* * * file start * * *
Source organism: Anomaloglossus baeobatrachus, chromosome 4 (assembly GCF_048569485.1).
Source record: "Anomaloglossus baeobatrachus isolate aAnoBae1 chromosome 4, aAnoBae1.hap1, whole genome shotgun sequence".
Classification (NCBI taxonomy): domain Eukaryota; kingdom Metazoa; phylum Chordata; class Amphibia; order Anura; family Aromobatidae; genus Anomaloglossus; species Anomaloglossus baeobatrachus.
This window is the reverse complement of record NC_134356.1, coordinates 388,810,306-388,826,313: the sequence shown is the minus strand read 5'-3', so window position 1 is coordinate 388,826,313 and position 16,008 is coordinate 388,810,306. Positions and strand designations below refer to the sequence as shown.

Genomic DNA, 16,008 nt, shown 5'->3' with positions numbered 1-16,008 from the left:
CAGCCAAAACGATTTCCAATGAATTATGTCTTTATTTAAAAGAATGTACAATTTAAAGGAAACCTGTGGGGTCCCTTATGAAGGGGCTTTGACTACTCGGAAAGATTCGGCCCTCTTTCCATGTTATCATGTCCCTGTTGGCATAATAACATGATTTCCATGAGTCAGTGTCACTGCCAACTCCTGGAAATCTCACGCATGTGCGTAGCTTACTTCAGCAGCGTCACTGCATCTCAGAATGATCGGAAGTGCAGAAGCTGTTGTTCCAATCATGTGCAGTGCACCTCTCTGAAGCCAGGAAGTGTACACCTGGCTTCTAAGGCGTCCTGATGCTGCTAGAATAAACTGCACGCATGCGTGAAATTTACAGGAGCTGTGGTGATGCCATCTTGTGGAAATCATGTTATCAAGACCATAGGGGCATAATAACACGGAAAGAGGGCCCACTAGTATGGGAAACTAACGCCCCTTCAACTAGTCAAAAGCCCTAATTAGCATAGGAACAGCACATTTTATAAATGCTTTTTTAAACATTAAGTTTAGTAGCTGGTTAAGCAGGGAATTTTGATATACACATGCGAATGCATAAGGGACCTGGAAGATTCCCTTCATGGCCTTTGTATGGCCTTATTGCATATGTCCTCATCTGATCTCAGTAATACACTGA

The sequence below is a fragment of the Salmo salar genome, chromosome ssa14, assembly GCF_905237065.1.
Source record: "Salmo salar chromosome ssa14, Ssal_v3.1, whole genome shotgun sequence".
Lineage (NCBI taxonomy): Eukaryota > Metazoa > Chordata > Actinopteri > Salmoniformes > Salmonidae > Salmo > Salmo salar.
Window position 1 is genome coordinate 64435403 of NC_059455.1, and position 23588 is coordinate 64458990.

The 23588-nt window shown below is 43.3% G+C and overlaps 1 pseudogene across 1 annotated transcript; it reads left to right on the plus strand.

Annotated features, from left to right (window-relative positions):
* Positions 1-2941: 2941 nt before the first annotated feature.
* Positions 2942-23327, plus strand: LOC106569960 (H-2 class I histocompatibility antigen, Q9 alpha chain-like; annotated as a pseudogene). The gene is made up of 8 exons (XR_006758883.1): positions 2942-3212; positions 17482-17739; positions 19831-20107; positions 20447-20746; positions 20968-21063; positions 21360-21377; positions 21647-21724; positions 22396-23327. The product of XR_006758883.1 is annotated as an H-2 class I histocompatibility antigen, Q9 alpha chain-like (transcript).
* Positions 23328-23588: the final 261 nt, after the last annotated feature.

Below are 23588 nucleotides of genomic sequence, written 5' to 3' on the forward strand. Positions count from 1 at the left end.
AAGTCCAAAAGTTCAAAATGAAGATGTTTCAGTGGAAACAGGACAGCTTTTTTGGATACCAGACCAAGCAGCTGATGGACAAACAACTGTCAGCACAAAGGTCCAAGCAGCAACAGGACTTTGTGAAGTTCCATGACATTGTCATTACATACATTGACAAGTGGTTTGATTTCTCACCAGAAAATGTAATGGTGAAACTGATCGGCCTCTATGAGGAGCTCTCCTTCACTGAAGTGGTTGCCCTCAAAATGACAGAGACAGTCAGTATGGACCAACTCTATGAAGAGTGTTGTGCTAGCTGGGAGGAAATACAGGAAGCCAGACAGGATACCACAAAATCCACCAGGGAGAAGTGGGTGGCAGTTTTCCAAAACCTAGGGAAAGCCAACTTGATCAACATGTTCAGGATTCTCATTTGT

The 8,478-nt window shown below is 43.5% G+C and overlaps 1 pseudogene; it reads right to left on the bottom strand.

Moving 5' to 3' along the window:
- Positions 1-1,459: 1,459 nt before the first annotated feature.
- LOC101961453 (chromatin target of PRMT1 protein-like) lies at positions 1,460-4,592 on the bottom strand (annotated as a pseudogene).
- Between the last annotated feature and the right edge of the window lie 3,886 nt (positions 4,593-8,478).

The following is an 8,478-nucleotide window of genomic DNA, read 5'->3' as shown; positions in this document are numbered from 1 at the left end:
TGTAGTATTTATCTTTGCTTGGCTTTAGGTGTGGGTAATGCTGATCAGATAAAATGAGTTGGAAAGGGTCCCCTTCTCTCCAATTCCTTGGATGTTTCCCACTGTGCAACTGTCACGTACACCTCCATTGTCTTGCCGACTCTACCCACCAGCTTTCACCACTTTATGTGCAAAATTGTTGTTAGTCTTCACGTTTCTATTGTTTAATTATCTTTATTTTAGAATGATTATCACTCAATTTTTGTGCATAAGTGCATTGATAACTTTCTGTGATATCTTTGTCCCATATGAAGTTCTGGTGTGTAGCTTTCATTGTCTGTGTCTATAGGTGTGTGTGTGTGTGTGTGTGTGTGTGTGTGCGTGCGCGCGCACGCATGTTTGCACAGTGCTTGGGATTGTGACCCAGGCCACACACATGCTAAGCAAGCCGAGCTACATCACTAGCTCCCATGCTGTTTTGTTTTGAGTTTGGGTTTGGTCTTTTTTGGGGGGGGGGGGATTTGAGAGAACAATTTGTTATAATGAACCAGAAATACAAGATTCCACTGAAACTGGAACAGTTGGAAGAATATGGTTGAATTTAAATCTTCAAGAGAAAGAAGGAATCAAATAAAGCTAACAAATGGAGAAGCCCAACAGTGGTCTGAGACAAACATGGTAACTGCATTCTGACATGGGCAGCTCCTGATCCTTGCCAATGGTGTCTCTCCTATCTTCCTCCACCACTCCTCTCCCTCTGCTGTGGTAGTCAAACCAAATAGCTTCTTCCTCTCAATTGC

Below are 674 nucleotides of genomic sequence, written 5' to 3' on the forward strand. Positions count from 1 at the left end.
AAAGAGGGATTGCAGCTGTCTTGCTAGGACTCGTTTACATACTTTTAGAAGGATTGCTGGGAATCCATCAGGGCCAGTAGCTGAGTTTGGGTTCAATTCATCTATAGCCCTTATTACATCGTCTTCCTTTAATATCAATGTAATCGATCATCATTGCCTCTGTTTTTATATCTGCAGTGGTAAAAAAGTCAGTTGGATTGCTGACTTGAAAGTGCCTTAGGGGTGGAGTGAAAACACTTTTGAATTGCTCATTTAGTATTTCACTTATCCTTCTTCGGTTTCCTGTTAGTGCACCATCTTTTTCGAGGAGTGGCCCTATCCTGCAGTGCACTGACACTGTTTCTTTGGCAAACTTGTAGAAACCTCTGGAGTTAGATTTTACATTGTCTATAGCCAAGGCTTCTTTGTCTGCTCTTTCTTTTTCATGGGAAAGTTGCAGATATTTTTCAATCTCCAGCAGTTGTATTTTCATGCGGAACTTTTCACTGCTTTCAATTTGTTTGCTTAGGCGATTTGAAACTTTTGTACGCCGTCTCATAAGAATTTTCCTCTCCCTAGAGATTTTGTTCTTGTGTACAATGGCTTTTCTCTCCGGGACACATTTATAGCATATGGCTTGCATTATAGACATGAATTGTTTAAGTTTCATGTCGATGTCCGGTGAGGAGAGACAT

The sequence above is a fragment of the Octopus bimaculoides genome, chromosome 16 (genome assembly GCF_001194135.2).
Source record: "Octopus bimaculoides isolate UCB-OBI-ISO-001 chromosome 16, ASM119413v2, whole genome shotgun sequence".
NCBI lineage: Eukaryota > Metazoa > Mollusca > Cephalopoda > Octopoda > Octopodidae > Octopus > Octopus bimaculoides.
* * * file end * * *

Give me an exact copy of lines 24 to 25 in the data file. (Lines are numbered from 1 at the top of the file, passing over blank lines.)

TGTAGTATTTATCTTTGCTTGGCTTTAGGTGTGGGTAATGCTGATCAGATAAAATGAGTTGGAAAGGGTCCCCTTCTCTCCAATTCCTTGGATGTTTCCCACTGTGCAACTGTCACGTACACCTCCATTGTCTTGCCGACTCTACCCACCAGCTTTCACCACTTTATGTGCAAAATTGTTGTTAGTCTTCACGTTTCTATTGTTTAATTATCTTTATTTTAGAATGATTATCACTCAATTTTTGTGCATAAGTGCATTGATAACTTTCTGTGATATCTTTGTCCCATATGAAGTTCTGGTGTGTAGCTTTCATTGTCTGTGTCTATAGGTGTGTGTGTGTGTGTGTGTGTGTGTGTGTGCGTGCGCGCGCACGCATGTTTGCACAGTGCTTGGGATTGTGACCCAGGCCACACACATGCTAAGCAAGCCGAGCTACATCACTAGCTCCCATGCTGTTTTGTTTTGAGTTTGGGTTTGGTCTTTTTTGGGGGGGGGGGGATTTGAGAGAACAATTTGTTATAATGAACCAGAAATACAAGATTCCACTGAAACTGGAACAGTTGGAAGAATATGGTTGAATTTAAATCTTCAAGAGAAAGAAGGAATCAAATAAAGCTAACAAATGGAGAAGCCCAACAGTGGTCTGAGACAAACATGGTAACTGCATTCTGACATGGGCAGCTCCTGATCCTTGCCAATGGTGTCTCTCCTATCTTCCTCCACCACTCCTCTCCCTCTGCTGTGGTAGTCAAACCAAATAGCTTCTTCCTCTCAATTGC

Below are 674 nucleotides of genomic sequence, written 5' to 3' on the forward strand. Positions count from 1 at the left end.